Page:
We propose that discourse-new definites such as el vinagre fuerte in (7) and the same type of definite nominal contained in discourse-new del-constituents (5) are to be analyzed as definites with representative object interpretations (ROI) made available by what Krifka et al. (1995, 85–88) have dubbed kind-oriented mode of talk (KoM).23 The label representative object interpretation (ROI) designates in our understanding a weakly referential use of definite nominals, often complements of V° or P°.24 Such definites do not meet uniqueness or familiarity requirements at the object level and come with a “generic flavor” even though they occur with verbal predicates not licensing kind-denoting arguments. In this vein, the grizzly in (8) and el gorila ‘the gorilla’ in Spanish (9) are not generic in the sense of kind denotation, as the whole sentence does not make a straightforward predication about a property of ursus arctos horribilis or gorilla, respectively. Rather, in the roi-reading of interest here, the definites denote arbitrary yet prototypical instantiations of kinds, which were filmed or encountered. As will be shown below, such instantiations are inherently non-specific, the definite itself being semantically number-neutral:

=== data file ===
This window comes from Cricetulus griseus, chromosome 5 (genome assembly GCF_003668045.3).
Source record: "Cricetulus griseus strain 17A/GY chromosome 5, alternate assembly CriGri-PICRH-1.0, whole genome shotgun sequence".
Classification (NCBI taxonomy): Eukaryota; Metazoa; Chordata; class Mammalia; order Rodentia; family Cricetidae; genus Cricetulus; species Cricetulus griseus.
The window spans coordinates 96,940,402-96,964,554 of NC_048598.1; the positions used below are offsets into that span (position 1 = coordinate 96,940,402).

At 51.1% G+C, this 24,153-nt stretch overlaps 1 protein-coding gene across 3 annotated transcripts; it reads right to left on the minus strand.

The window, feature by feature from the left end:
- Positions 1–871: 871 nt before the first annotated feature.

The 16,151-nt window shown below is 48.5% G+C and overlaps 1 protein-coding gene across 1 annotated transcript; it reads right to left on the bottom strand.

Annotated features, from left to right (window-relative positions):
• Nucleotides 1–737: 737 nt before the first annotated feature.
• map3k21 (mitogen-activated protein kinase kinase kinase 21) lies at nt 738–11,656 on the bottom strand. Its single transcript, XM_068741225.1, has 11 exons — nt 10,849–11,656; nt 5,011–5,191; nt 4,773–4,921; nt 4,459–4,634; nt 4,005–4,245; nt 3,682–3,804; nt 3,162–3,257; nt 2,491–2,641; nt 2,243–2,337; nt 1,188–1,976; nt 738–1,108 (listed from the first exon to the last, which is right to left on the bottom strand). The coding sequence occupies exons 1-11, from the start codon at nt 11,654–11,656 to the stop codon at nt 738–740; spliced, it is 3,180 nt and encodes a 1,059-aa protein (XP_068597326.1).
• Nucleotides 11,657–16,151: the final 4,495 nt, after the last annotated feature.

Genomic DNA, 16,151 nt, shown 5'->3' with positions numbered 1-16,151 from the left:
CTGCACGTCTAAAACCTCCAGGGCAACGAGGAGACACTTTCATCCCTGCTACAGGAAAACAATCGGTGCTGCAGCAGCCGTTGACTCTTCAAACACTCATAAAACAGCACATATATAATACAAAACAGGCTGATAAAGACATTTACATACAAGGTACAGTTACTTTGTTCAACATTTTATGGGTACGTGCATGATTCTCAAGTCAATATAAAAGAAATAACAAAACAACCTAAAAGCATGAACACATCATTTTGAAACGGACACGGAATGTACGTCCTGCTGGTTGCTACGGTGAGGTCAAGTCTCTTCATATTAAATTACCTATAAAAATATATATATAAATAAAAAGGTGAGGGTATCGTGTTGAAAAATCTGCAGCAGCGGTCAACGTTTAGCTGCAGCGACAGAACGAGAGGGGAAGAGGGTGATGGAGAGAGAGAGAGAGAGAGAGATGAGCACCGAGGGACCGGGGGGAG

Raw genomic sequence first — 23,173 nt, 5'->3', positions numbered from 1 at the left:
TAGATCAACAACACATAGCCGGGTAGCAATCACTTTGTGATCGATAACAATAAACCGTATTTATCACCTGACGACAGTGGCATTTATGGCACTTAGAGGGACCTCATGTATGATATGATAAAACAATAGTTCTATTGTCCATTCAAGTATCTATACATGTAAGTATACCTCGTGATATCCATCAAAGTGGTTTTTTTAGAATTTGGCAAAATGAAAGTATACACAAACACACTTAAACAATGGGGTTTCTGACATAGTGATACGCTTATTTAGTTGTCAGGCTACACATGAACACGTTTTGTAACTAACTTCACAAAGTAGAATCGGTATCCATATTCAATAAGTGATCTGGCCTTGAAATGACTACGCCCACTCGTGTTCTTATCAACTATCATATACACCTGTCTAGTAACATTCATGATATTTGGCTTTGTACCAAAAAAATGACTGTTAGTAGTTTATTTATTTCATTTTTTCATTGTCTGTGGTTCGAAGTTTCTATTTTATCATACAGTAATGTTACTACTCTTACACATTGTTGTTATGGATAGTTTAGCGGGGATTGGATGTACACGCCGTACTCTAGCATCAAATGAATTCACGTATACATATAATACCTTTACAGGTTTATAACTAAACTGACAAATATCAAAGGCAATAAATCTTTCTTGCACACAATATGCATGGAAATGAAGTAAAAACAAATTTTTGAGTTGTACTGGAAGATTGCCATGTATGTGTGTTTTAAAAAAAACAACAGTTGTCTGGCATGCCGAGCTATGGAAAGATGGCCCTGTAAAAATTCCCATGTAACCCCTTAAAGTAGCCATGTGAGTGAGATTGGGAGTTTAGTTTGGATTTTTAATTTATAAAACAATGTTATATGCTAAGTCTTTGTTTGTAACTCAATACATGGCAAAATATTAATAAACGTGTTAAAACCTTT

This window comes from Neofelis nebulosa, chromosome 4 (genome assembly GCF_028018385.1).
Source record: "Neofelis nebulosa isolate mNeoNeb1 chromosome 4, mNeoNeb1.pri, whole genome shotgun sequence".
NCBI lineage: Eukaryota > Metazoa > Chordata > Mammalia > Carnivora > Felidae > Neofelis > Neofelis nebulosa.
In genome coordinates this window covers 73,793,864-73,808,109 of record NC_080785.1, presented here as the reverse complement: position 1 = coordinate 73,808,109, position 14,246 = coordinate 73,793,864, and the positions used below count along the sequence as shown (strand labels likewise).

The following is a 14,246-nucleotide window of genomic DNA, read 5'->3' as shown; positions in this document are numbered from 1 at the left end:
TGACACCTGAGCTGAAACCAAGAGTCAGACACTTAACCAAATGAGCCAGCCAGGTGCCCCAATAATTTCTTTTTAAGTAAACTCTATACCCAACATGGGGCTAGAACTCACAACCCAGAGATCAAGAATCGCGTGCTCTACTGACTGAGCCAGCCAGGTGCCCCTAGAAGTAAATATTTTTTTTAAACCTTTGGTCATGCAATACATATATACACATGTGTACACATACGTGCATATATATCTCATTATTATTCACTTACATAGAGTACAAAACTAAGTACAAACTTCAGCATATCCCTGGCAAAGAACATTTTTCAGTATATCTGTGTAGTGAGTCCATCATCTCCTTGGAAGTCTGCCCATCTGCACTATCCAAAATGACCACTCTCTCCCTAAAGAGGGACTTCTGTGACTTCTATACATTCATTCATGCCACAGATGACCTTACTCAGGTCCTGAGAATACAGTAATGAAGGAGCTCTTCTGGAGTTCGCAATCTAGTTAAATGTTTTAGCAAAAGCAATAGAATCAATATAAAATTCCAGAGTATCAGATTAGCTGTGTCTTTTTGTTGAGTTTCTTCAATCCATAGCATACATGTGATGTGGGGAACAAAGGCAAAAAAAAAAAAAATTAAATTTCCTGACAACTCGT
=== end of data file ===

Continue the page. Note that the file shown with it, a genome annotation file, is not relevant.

(8) In Alaska, we filmed the grizzly. (Krifka et al. 1995, 78)



















‘Yesterday we had our first encounter with the gorilla.’ (Leonetti 1999, 873)

roi-definites as in (8) and (9) are under-researched and, therefore, not well understood. Yet, what we do know is that they are attested in many Indo-European and at least some non-Indo-European languages and that, truth-conditionally, they are equivalent to indefinites (Oosterhof 2006, 67).25